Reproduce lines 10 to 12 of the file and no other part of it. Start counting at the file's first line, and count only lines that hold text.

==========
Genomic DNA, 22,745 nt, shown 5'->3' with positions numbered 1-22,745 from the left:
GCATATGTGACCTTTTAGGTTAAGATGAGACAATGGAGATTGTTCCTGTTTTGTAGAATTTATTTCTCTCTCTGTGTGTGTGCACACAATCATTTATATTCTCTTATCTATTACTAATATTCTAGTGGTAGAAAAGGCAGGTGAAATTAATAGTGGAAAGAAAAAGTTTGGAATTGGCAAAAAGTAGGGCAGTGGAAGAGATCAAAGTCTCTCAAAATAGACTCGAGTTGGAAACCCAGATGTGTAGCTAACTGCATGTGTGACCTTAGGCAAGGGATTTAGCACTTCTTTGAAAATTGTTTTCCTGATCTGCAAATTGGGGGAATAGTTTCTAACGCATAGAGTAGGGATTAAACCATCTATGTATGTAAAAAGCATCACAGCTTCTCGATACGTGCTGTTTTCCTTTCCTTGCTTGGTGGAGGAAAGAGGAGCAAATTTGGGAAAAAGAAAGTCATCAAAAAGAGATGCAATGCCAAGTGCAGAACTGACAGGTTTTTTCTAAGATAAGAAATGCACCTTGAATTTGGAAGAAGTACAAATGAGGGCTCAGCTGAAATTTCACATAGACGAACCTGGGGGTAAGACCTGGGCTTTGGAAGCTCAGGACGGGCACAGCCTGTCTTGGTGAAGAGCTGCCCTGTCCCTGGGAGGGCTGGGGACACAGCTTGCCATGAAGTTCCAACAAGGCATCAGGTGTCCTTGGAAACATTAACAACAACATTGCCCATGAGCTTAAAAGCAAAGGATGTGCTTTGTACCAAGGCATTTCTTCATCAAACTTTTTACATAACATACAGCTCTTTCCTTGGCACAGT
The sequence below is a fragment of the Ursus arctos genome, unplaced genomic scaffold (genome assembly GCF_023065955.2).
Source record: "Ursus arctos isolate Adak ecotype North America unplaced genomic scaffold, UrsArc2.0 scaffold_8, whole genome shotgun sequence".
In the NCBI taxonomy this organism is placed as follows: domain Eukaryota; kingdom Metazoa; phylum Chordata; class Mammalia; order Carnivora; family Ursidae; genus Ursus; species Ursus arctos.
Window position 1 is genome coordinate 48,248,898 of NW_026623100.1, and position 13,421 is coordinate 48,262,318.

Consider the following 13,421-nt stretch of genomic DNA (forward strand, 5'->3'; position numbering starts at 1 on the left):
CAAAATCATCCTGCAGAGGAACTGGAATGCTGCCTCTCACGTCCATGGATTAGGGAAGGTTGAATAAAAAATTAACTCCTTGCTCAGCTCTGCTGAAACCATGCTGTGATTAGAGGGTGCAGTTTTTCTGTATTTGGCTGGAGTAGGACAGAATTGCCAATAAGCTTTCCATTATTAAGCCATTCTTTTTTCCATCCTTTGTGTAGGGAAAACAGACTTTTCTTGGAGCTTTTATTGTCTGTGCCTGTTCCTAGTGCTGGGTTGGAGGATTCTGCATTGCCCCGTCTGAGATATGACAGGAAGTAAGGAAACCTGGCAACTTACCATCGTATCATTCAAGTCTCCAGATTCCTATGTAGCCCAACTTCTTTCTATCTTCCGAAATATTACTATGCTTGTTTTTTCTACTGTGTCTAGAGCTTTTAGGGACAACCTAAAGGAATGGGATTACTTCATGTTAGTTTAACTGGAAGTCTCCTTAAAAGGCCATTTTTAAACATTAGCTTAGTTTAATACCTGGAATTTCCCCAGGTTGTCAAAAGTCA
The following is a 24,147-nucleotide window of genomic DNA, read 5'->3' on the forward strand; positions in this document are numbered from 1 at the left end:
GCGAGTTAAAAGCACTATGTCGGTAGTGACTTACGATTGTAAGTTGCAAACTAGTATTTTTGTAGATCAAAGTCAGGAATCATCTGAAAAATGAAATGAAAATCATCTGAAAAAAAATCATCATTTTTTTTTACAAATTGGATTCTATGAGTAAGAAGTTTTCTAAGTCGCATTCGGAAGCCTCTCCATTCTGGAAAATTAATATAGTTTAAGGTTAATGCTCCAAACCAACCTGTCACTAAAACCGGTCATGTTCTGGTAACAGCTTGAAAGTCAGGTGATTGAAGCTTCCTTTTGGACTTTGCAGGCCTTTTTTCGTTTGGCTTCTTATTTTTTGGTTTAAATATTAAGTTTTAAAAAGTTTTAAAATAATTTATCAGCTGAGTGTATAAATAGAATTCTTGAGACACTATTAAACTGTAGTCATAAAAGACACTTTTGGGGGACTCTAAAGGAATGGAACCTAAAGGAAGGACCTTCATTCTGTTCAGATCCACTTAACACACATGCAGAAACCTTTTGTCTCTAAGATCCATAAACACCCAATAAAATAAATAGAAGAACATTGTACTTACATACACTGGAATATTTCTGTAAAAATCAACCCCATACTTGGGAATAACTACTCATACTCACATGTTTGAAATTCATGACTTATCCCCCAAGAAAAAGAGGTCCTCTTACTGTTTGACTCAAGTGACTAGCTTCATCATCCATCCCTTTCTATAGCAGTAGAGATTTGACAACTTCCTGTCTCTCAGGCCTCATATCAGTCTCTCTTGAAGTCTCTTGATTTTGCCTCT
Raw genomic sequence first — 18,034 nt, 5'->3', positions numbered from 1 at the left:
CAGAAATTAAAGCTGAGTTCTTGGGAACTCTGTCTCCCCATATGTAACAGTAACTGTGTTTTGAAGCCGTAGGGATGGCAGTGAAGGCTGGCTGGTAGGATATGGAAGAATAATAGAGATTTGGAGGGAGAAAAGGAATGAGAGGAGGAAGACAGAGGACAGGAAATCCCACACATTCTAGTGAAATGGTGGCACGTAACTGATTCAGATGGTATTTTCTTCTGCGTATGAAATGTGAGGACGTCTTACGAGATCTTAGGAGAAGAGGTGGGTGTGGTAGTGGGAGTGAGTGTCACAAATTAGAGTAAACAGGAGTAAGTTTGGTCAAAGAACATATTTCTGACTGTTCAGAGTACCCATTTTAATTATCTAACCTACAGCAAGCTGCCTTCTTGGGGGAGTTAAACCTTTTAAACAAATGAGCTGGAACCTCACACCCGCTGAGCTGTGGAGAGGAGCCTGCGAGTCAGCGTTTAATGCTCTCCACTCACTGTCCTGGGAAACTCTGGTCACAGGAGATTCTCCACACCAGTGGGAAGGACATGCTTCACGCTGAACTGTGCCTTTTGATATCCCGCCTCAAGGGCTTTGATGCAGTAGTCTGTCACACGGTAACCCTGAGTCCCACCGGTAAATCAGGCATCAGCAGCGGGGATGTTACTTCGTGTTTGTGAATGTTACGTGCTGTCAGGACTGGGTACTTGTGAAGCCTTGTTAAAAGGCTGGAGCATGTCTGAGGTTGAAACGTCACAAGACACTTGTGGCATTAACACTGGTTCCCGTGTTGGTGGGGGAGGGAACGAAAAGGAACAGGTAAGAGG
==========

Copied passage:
GCGAGTTAAAAGCACTATGTCGGTAGTGACTTACGATTGTAAGTTGCAAACTAGTATTTTTGTAGATCAAAGTCAGGAATCATCTGAAAAATGAAATGAAAATCATCTGAAAAAAAATCATCATTTTTTTTTACAAATTGGATTCTATGAGTAAGAAGTTTTCTAAGTCGCATTCGGAAGCCTCTCCATTCTGGAAAATTAATATAGTTTAAGGTTAATGCTCCAAACCAACCTGTCACTAAAACCGGTCATGTTCTGGTAACAGCTTGAAAGTCAGGTGATTGAAGCTTCCTTTTGGACTTTGCAGGCCTTTTTTCGTTTGGCTTCTTATTTTTTGGTTTAAATATTAAGTTTTAAAAAGTTTTAAAATAATTTATCAGCTGAGTGTATAAATAGAATTCTTGAGACACTATTAAACTGTAGTCATAAAAGACACTTTTGGGGGACTCTAAAGGAATGGAACCTAAAGGAAGGACCTTCATTCTGTTCAGATCCACTTAACACACATGCAGAAACCTTTTGTCTCTAAGATCCATAAACACCCAATAAAATAAATAGAAGAACATTGTACTTACATACACTGGAATATTTCTGTAAAAATCAACCCCATACTTGGGAATAACTACTCATACTCACATGTTTGAAATTCATGACTTATCCCCCAAGAAAAAGAGGTCCTCTTACTGTTTGACTCAAGTGACTAGCTTCATCATCCATCCCTTTCTATAGCAGTAGAGATTTGACAACTTCCTGTCTCTCAGGCCTCATATCAGTCTCTCTTGAAGTCTCTTGATTTTGCCTCT
Raw genomic sequence first — 18,034 nt, 5'->3', positions numbered from 1 at the left:
CAGAAATTAAAGCTGAGTTCTTGGGAACTCTGTCTCCCCATATGTAACAGTAACTGTGTTTTGAAGCCGTAGGGATGGCAGTGAAGGCTGGCTGGTAGGATATGGAAGAATAATAGAGATTTGGAGGGAGAAAAGGAATGAGAGGAGGAAGACAGAGGACAGGAAATCCCACACATTCTAGTGAAATGGTGGCACGTAACTGATTCAGATGGTATTTTCTTCTGCGTATGAAATGTGAGGACGTCTTACGAGATCTTAGGAGAAGAGGTGGGTGTGGTAGTGGGAGTGAGTGTCACAAATTAGAGTAAACAGGAGTAAGTTTGGTCAAAGAACATATTTCTGACTGTTCAGAGTACCCATTTTAATTATCTAACCTACAGCAAGCTGCCTTCTTGGGGGAGTTAAACCTTTTAAACAAATGAGCTGGAACCTCACACCCGCTGAGCTGTGGAGAGGAGCCTGCGAGTCAGCGTTTAATGCTCTCCACTCACTGTCCTGGGAAACTCTGGTCACAGGAGATTCTCCACACCAGTGGGAAGGACATGCTTCACGCTGAACTGTGCCTTTTGATATCCCGCCTCAAGGGCTTTGATGCAGTAGTCTGTCACACGGTAACCCTGAGTCCCACCGGTAAATCAGGCATCAGCAGCGGGGATGTTACTTCGTGTTTGTGAATGTTACGTGCTGTCAGGACTGGGTACTTGTGAAGCCTTGTTAAAAGGCTGGAGCATGTCTGAGGTTGAAACGTCACAAGACACTTGTGGCATTAACACTGGTTCCCGTGTTGGTGGGGGAGGGAACGAAAAGGAACAGGTAAGAGG